BHP teams up with Child Australia to ensure Pilbara children thrive
BHP and Child Australia have announced a partnership, under the banner Thriving Futures, with the intention of developing career pathways for the Pilbara workforce into early childhood education and care (ECEC), and provide more opportunities for local children to be engaged in high-quality early learning.
The unique project is being funded by BHP and will support the workforce in Hedland and Newman to engage in career opportunities in the ECEC sector, encouraging career pathways with a focus on retention, sustainability, and enhanced professionalisation.
BHP, a major employer in the region, said the benefits of developing a regular, familiar and consistent early childhood workforce in the Pilbara will provide continuity to both the children and their families, inspiring long-term use of facilities and services.
As well as supporting the immediate needs of families employed by BHP to access ECEC allowing them more flexibility in their work roles, the project will “deliver add-on benefits in the Pilbara region for years to come,” BHP’s WA Manager Communities Chris Cottier said.
The project has a long-term vision, with BHP and Child Australia developing a sustainable workforce strategy for the local sector, based on Child Australia’s long-term involvement in supporting regional communities throughout Western Australia and in remote communities in the Northern Territory.
Five core aims sit at the centre of the partnership, namely:
- increase the number of qualified educators in the region who have access to career development pathways;
- increase the number of people seeking to establish a career with early learning services;
- develop a co-ordinated approach to continuing professional development;
- improve business practices, workplace relationships, stability of the workforce; and,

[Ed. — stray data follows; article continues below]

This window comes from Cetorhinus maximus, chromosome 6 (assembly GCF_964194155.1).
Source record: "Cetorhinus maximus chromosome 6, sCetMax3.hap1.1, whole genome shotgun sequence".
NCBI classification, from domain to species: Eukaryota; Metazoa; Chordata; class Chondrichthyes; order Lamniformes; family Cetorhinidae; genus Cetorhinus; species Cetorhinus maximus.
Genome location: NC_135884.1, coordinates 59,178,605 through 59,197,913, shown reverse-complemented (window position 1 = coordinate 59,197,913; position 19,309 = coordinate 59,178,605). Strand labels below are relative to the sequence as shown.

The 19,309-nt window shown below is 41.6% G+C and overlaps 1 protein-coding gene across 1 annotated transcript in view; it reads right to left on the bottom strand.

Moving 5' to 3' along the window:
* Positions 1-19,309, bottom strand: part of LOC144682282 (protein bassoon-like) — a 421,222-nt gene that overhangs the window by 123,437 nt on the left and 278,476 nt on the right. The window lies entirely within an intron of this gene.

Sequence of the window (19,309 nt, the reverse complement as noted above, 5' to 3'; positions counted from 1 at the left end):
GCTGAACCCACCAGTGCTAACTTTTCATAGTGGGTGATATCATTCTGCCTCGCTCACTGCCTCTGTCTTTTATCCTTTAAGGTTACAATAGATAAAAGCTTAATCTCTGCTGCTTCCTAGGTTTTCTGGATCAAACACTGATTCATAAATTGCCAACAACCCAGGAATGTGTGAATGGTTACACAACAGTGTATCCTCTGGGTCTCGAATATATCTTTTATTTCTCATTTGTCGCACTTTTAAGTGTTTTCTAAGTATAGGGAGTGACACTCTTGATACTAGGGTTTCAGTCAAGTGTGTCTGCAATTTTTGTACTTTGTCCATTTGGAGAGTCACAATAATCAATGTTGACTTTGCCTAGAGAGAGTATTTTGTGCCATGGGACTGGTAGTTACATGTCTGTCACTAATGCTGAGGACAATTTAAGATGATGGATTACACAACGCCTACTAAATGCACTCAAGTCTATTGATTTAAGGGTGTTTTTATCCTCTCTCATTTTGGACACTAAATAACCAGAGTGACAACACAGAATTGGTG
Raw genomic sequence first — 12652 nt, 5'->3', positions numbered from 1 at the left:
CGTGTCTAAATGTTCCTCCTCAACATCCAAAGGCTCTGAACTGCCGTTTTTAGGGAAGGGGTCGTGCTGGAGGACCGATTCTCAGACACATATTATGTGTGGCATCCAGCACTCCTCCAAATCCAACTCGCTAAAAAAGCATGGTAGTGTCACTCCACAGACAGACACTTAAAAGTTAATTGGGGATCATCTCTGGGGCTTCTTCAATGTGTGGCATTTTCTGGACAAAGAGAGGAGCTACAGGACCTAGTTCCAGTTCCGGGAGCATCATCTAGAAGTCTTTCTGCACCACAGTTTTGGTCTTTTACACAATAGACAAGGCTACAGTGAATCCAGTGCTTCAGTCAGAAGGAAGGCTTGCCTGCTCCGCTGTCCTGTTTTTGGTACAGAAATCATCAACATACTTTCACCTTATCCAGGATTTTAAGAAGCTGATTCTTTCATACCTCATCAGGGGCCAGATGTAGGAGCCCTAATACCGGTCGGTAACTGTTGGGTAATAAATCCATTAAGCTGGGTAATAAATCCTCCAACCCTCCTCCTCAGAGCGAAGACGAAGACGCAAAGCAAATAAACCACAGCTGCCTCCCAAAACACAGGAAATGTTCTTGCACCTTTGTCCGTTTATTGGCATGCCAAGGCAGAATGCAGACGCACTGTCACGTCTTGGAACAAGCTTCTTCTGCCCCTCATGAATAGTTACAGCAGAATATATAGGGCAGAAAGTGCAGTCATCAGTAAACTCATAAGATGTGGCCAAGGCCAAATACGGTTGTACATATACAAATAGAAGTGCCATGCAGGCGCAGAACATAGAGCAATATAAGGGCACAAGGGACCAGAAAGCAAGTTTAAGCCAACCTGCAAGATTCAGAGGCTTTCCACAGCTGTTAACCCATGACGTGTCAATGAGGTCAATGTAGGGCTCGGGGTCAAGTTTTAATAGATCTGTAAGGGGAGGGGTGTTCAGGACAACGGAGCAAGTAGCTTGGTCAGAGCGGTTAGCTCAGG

- increase the number of children engaged in high quality early learning.
Scholarships will be offered to assist eligible candidates in the Pilbara region to obtain the skills and qualifications required to begin a career in ECEC. The local recruitment strategy will encourage the Indigenous community and workplace programs, school leavers, parents re-entering the workforce, and mature-age workers looking to reinvigorate their careers to consider ECEC.
Speaking on behalf of Child Australia, CEO Tina Holtom said there is “something quite powerful” about a mining giant partnering with a small not-for-profit organisation to effect genuine change and improve opportunities for children, saying the organisation is “very proud” to partner with BHP.
“A career supporting children in their early years is incredibly rewarding on many levels. There are very few professions where your impact can help to shape and nurture the future of generations of children. COVID-19 has clearly demonstrated the importance of this ‘essential’ workforce and the critical role this sector continues to play in economic recovery. There has never been a greater time to be an early childhood educator,” she added.
For more information please visit the Thriving Futures website, here.
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